9/11 Memorial Museum and One World Observatory

May 2001

The thing about September 11th, 2001, is that it happened to all Americans… but it happened to some more than others. The facts and the times of that day are stationary, creating a framework, but woven around it are millions of different experiences. Individual threads are wound around the steel structure of events – some loosely, some painfully tight. 

When the 9/11 Memorial Museum opened, many families who’d lost loved ones said they would not visit – the museum was not built for them. And they’re right – museums present facts, a history. They use personal accounts to help support the overall story. But for the families involved, personal accounts are the story, a knot that will never fray. 

September 2001
The memorial museum is the first I’ve visited for something I actually lived through. I was an eyewitness, but feel almost guilty talking about my personal experience, because so many people and families had their lives changed forever that day. As a U.S. citizen, I was affected, but on a personal level, I remained (thankfully) unscathed. Everything written below is an entirely selfish - intensely personal, sometimes rational, sometimes purely emotional - account of my thoughts and feelings on my experience as I visited the 9/11 museum and memorial. 

A brief background sketch of my perspective: I was in college in Brooklyn in the fall of ’01. I’d moved into the upperclassmen dorms a week earlier and had an incredible view of the Manhattan skyline. That Tuesday was a gorgeous morning. I heard the planes hit the towers and thought it was thunder against a clear blue sky. The picture on the tv that my roommate was glued to was a photocopy of the one out our window. I did not see the towers fall. When a plane crashed into the Pentagon, with another still in the air headed toward DC, it felt like my whole world was being targeted.

It took me most of the day to reach my parents – cell service was wiped out. My dad got through, having been sent home from work as FEMA’s above-ground operations at Mount Weather were suspended while the underground city cloistered members of government. He said he was sorry I’d had to see that, which finally made me cry. My floor took coffee to members of the NYPD and NYFD at Ground Zero a week later. When we tried to pay, the Starbucks manager gave it to us free of charge, so we stuck our money in a donation jar on the counter. 

Fifteen and a half years later, the eighth grade art class I assistant-teach were doing a project on monuments and memorials. A couple of students mentioned visiting the 9/11 memorial. The lead teacher and I realized that this is the first class of kids to be born entirely after 9/11.  (A majority of the kids weren’t even aware of the Oklahoma City bombing.) I wasn’t sure I was prepared to see the memorial and the museum, but I was curious as to how they were presented.

I hadn’t stepped foot near the site since May of 2001. It had been a hole in the ground for years afterwards, then a fenced-off site that felt like trespassing on someone else's grief, then overshadowed by the new tower which slowly rose during my last few years in Brooklyn. It felt like it might be time for me to visit, given where we are now and the gaping question of how we ended up here. (November 8th, 2016 is the only time I’ve experienced emotions even vaguely similar to September 11th, 2001.)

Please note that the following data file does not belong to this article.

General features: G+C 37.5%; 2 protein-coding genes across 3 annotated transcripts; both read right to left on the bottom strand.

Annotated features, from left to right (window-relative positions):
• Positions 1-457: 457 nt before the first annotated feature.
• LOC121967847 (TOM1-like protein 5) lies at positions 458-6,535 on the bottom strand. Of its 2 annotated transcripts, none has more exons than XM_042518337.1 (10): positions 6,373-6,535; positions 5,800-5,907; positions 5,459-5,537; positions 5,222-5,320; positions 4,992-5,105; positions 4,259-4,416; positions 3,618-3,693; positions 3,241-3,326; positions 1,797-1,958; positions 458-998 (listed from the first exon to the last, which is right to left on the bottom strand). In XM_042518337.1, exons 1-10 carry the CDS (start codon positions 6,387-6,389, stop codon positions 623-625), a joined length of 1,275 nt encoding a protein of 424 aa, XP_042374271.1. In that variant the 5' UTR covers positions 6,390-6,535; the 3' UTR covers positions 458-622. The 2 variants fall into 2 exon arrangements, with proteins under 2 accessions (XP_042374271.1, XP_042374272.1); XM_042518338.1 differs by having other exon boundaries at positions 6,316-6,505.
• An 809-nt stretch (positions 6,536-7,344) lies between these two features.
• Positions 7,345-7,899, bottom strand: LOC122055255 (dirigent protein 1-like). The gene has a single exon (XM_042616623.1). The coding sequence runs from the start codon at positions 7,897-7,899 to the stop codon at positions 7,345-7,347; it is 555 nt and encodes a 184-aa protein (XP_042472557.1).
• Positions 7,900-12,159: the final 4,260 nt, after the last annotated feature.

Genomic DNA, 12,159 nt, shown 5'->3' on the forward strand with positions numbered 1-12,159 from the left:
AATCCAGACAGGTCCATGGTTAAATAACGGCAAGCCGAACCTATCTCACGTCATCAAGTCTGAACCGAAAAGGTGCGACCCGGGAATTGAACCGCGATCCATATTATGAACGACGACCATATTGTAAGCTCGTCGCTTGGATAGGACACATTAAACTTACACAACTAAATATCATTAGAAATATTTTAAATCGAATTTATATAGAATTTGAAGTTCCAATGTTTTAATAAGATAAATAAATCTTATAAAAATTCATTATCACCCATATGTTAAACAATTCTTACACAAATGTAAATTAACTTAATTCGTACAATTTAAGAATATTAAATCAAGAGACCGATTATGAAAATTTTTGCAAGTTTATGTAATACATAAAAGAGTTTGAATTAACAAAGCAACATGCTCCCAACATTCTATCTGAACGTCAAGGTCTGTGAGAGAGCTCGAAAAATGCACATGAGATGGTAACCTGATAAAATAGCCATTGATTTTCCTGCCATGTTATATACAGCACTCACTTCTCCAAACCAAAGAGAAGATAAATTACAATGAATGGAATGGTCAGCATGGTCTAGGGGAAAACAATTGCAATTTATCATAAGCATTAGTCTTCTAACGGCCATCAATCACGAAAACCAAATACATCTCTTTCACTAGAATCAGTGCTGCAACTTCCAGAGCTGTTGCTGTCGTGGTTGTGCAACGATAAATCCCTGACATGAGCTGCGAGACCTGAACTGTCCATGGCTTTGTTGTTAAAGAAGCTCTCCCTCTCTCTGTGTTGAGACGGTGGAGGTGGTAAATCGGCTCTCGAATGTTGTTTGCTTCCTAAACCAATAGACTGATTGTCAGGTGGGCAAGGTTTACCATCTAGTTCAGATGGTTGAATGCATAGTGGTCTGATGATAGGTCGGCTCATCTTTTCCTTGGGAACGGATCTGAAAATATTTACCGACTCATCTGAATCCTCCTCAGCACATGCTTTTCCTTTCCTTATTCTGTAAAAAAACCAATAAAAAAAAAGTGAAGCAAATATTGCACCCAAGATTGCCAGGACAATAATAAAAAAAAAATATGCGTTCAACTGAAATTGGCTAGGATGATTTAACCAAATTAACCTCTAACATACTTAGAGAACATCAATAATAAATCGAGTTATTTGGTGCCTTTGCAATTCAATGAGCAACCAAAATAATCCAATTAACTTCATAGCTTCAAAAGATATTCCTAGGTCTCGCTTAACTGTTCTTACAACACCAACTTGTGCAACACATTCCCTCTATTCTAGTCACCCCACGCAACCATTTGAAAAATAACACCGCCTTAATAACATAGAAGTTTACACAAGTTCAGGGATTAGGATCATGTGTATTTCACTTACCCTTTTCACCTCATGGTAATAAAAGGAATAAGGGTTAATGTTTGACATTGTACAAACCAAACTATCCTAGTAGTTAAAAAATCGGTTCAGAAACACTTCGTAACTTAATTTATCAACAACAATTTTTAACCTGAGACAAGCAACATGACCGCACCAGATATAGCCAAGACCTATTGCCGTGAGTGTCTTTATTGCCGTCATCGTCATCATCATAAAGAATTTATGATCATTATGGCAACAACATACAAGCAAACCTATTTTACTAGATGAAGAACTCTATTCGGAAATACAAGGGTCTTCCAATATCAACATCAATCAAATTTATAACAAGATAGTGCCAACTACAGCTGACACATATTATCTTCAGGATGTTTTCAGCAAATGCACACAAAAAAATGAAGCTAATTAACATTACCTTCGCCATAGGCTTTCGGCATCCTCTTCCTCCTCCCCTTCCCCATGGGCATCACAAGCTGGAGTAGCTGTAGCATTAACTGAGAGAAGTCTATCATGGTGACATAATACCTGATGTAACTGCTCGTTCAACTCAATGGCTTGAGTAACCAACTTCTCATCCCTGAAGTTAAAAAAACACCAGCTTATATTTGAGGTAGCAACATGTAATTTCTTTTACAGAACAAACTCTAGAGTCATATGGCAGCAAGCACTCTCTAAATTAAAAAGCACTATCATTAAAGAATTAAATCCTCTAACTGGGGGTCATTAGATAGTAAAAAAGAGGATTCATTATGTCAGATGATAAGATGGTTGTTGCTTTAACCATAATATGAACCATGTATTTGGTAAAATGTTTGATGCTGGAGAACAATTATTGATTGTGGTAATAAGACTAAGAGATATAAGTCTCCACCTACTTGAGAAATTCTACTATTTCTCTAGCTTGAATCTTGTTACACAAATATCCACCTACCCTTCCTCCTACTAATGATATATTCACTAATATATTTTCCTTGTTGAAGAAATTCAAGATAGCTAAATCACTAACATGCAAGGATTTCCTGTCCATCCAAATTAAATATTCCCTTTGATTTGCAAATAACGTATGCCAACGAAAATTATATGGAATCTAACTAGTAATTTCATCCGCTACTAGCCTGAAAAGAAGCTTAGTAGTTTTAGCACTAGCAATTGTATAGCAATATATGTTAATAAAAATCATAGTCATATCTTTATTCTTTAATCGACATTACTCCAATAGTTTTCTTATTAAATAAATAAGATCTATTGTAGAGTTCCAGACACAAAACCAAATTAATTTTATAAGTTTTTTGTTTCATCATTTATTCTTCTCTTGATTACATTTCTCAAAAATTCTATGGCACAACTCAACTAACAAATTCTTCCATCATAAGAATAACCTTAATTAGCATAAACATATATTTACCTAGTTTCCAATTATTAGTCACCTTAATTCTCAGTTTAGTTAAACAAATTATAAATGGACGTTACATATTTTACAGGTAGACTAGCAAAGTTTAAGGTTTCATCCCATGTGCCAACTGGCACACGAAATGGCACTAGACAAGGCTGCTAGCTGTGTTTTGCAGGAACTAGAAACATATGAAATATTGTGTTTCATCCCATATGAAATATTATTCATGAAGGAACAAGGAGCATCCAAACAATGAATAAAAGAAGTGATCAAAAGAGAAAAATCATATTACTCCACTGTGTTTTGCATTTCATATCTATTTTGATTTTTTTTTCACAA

A week before my trip, the Oculus - the dramatic architectural center of the new World Trade Center transportation hub - was in the news, as a woman reached for her twin sister’s escaped hat and fell from an escalator to her death. Entering from the subway, my emotions and memories pushed against the space. The interior of the building is white, modern, and feels like something transported from Dubai and managed by a company whose insignia is plastered all over. For all its incongruousness, the fact that an underground mall has returned to the site made me smile. The last time I visited the WTC was to buy some Harry Potter merchandise from the WB store; the underground mall was my most common reason for visiting. On the corner outside, I spotted St. Nicholas Greek Orthodox Church, finally being rebuilt, close to the spot where its previous incarnation was destroyed by the falling towers.

I walked to the museum and ordered a ticket from one of the machines that line its outer walls. The next self-guided entry was in ten minutes. Going through a security line similar to one you'd find in an airport felt eerily appropriate. (Belts off, shoes on – I set the metal detector off twice, inexplicably.)

As I entered, a line of flags reminded me of the one that used to line the WTC lobby. You enter the exhibit space through a darkened hallway that bombards you with images and sounds of that day. It was accurate, but overwhelming. As I hurried past the last few screens, I questioned, again, whether visiting was a good idea. And then I entered a large balcony and saw the slurry wall that helped support the towers – and I kind of quietly lost it.

I quietly lost it again at the art installation of the color of the sky that Tuesday. I was happy to see multiple “early exits” installed along the way, as upon first impression, the whole experience is just… overwhelming. But then, as I moved through the exhibits, a feeling of resolution started to come over me. I could relate to many of the memories and images. I found myself nodding – this is how it was. I remember this.